Every once in a while I used to pick up a few $2 bills at the bank and leave them as tips... Most waitresses think they are fake. Nobody uses a $2 bill. Of course, the $2 bill is real, just hardly common. For this industry, few thought we would ever see gas below $2 again. That was the price in 1990 at the nadir of low gas prices. On an inflation adjusted scale that's akin to 11¢ per MCF tied to the old 54¢ per MCF controlled prices of the 60s.
This is a disaster for both producers and royalty owners. It especially hits the royalty owner hard with a double or triple whammy. First, some costs are fixed therefore, it means those nasty Post Production expenses we talked about are going to skyrocket. I would not be surprised to see royalty owners lose 40% of their checks to the cost of transportation and marketing. This is ripe for tort action. A royalty owner should have a true royalty and not be subjected to production cost risks.
Secondly, if you get a new well within the next few months, the produciton will exhaust 50% of the reserves within 24 months in a typical decline. This means you are likely to see the best of your reserves sold off during the lowest price period. Even if prices rebound in the next 2 years, you've lost a huge portion of the gas at low prices. I would certainly suggest if you can convince the company to shut in production perhaps it would be better in the long run to delay production for as long as possible.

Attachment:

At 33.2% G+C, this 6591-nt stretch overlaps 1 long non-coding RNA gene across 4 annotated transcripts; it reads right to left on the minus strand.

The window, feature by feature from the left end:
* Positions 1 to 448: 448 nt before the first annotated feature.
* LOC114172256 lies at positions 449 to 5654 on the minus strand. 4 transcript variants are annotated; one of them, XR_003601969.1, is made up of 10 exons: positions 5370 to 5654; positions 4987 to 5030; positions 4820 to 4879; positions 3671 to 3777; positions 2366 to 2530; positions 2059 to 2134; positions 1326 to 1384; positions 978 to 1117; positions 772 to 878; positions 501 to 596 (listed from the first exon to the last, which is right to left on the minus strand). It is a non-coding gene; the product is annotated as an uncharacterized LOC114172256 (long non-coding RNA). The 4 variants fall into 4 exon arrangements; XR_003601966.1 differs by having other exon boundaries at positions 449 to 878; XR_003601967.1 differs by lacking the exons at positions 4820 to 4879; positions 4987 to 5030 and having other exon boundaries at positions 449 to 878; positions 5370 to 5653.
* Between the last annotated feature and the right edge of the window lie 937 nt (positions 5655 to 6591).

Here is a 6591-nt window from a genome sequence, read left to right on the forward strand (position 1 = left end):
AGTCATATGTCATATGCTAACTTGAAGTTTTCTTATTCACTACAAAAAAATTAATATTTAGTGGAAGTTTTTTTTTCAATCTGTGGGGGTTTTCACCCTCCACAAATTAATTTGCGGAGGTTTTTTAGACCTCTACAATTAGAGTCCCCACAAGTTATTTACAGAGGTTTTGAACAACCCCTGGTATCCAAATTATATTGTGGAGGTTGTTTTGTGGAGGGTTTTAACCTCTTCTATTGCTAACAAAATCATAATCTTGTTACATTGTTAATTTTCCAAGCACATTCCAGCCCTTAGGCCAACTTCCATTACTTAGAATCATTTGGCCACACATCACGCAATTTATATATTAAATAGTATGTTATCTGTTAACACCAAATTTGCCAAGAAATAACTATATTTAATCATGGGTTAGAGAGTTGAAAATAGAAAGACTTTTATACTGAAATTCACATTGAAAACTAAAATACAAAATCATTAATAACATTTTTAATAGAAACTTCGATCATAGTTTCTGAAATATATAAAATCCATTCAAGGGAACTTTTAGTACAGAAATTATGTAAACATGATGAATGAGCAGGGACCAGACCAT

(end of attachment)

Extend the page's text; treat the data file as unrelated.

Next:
Third, this will result in many wells curtailing production, entire fields many be shut in. And shutting in a well is fraught with potential problems, not the least of which is the issue of getting them to come back on line. During shut in the wells typically will water up. This has to be pumped off and disposed of, again with the owners sharing some expense usually. Further, water in the lines affect the gas meters and misreadings, and "adjustments" can short your proper accounting. Iniitial periods of re-energizing the lines will result in lots of "adjustments" I predict.
Fourth, low prices will mean new money will be reluctant to pay high bonuses and royalties and will attempt to lease at lower bonus rates and lower royalties. The days of 20% royalties may be rapidly diminishing.
Finally, this may be a chronic situation as associated gas with the "liquids-rich" plays like the Bakken, Eagle-Ford, and "Wolfberry" are very likely to keep a glut of natural gas on hand. In fact, so much gas is being produced there as a by-product of the oil, that the companies are actually flaring (wasting) natural gas to get at the oil. That has some very ominous implications for plays like the Fayetteville. They simply will not be economic to continue to develop if prices do not improve to above $4 per MCF. By almost any metric, natural gas prices at a very minimum must be $4 to break even and nothing on the horizon promises to be a major cost cutting break through, least of all a flat 7% severance tax.